US accused of fanning impunity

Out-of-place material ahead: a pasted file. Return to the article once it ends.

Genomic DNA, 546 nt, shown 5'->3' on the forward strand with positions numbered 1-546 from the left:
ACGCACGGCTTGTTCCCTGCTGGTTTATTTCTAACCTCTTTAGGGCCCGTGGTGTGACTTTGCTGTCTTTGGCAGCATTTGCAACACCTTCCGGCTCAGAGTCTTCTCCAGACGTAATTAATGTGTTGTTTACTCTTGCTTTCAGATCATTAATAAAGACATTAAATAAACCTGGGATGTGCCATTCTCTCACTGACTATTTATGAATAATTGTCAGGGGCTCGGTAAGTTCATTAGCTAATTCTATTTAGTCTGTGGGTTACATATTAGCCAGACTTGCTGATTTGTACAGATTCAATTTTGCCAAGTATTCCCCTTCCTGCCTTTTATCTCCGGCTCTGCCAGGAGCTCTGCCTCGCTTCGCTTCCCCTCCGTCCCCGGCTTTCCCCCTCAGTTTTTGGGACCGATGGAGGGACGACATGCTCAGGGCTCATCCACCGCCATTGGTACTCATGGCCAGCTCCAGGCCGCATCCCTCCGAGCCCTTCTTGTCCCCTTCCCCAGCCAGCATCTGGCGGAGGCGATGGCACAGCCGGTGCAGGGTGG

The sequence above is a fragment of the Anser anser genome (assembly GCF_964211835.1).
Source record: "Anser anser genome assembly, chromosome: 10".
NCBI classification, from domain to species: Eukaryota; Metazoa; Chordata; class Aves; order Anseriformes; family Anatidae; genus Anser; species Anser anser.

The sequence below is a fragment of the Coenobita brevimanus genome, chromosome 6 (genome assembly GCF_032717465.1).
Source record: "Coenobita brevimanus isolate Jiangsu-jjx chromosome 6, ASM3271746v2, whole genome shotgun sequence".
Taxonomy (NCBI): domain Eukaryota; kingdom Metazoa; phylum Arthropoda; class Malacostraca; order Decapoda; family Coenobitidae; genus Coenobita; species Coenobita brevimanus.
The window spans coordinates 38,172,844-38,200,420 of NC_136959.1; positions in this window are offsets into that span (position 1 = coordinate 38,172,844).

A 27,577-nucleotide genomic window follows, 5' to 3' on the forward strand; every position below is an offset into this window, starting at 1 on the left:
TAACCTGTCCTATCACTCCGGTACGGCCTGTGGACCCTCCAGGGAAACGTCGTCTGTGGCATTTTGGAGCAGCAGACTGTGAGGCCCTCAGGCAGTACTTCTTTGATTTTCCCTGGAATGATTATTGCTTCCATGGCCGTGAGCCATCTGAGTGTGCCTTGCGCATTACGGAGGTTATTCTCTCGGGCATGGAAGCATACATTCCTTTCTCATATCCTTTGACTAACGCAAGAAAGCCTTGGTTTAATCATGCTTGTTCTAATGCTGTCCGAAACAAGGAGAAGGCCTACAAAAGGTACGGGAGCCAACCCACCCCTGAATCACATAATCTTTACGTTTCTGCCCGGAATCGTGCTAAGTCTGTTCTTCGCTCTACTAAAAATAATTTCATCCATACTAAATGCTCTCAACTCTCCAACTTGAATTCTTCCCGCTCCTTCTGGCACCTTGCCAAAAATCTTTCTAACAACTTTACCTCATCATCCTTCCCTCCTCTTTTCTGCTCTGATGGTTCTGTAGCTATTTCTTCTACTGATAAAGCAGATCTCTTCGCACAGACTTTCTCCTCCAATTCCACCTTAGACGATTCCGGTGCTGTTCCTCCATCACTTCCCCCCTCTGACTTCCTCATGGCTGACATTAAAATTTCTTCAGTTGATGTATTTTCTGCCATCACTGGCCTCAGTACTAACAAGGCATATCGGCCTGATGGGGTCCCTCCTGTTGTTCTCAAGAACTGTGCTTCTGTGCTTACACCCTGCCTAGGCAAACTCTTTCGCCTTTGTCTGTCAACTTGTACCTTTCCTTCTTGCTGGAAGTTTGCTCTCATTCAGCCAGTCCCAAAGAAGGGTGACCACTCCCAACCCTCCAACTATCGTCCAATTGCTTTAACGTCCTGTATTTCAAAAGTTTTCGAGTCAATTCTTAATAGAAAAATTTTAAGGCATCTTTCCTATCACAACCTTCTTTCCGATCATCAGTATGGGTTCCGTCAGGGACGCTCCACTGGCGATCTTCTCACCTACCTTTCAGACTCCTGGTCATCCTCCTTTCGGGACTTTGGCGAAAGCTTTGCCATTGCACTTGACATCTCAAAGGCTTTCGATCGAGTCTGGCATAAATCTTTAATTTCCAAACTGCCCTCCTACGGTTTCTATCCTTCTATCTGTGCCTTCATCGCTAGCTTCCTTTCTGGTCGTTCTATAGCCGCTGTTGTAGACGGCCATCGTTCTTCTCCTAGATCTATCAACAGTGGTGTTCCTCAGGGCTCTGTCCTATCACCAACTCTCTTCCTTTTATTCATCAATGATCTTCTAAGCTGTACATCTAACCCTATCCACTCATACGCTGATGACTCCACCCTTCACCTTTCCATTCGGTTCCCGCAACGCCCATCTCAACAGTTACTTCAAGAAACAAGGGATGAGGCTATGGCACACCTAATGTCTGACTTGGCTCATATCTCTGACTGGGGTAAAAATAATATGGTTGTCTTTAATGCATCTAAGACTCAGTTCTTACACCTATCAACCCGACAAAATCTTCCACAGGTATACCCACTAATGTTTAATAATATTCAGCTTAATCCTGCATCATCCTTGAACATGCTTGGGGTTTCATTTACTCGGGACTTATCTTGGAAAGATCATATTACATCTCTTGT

In a statement released on March 14 IFJ said the fact that the US failed to respond to the calls gives countries where press freedom is farfetched leverage to wantonly harm journalists. “But when the world’s leading democracy scorns the notion of justice for the victims of violence in its jurisdiction, it gives confidence to those who target journalists in countries where freedom hardly exists,” said Aidan White, IFJ General Secretary. The IFJ was responding to a Spanish court ruling which last week absolved the US military of criminal responsibility in the killing of two journalists in Iraq three years ago. The Supreme Court ruled that US tank fire directed against the Palestine Hotel in Baghdad, where Spanish television journalist Jos’ Couso and Ukrainian journalist Taras Protsiuk, who worked for Reuters, were killed on 8 April 2003, was “an act of war carried out against an apparent enemy, incorrectly identified”. The Court said Spain had no jurisdiction to pursue the case after the US refused to allow three named soldiers involved in the attack to co-operate with the Court’s investigation. The United States had provided no judicial cooperation in the investigation. “Such a lack of co-operation can encourage a culture of impunity which is enjoyed by the enemies of press freedom and independent journalism,” said White. Adding: “The crisis of impunity sees increasing intimidation, murder and kidnapping of journalists and media staff which is largely ignored and unpunished.” The IFJ is supporting the family of Jos’ Couso who are appealing against the decision of the Supreme Court decision and is also backing the calls for justice from the family and colleagues of Tareq Ayyoub, a journalist killed on the same day when US forces attacked the offices of the satellite channel Al-Jazeera. “While there are still questions to be answered in 19 cases, the US at the very least should now give serious thought to an agreed formula for cooperation with media and journalists in the field, particularly in conflict situations,” said White. The IFJ which boasts of 500, 000 members in 110 countries says that the US should follow the lead of its British counterparts who, in their Green Book of media operations, have formally recognised the issue of journalist safety in war. The IFJ plans to organise worldwide protests on 8 April this year to highlight demands for action against impunity. This is the anniversary of the US attack on the Palestine Hotel, a media centre in Baghdad, and the bombing of Al Jazeera. The IFJ notes that nine Iraqi journalists and media staff have been killed so far in 2006. On March 13, Muhsin Khudayyir, also known as Abu Risalah, chief editor of the weekly magazine Alif Ba, was assassinated by unidentified persons who attacked him in his place of residence in Al-Ilam district in Baghdad. Last weekend, gunmen assassinated a senior editor for Iraq’s state television Al-Iraqiya, along with his driver as they headed to work in Baghdad. Amjad Hameed had just left his house in central Baghdad when a car blocked his way and gunmen shot him in the head. Later an Iraqi militant group affiliated to al Qaeda claimed it was behind the killing. On 7 March unidentified gunmen shot Munsuf Abdallah al-Khaldi, a Baghdad TV presenter as he was driving from Baghdad to the northern city of Mosul. The attackers stopped the car and fired three bullets into al-Khaldi. One passenger was also killed and the other two passengers injured. Baghdad TV is owned by the Iraqi Islamic Party, the biggest Sunni political group. In the last year, two correspondents for the station have been killed. The killings bring the number of journalists and media staff killed in Iraq since March 2003 to 114 says, the IFJ. Most of the dead are local Iraqis and the majority have been victims of targeted assassination. Others died in incidents of crossfire. The IFJ says that suffering of journalists in Iraq is intolerable and more must be done to relieve the pressure they face. On its own behalf and in co-operation with the International News Safety Institute, the global campaign for news safety, the IFJ has helped provide safety training for more than 150 journalists in Iraq. The IFJ says it remains concerned about the fate of three media staff, Jill Carroll of the Christian Science Monitor, and the two Iraqi journalists Rim Zeid and Marwan Khazaal of Sumariya TV ‘ who have been taken hostage and are held by violent extremists. In the last two years almost 60 journalists have been kidnapped in Iraq, ten of whom have been murdered. “The IFJ, backed by its affiliates in both the United States and Iraq, is continuing to call for the immediate release of these three colleagues and an end to violence against journalists in Iraq,” said White.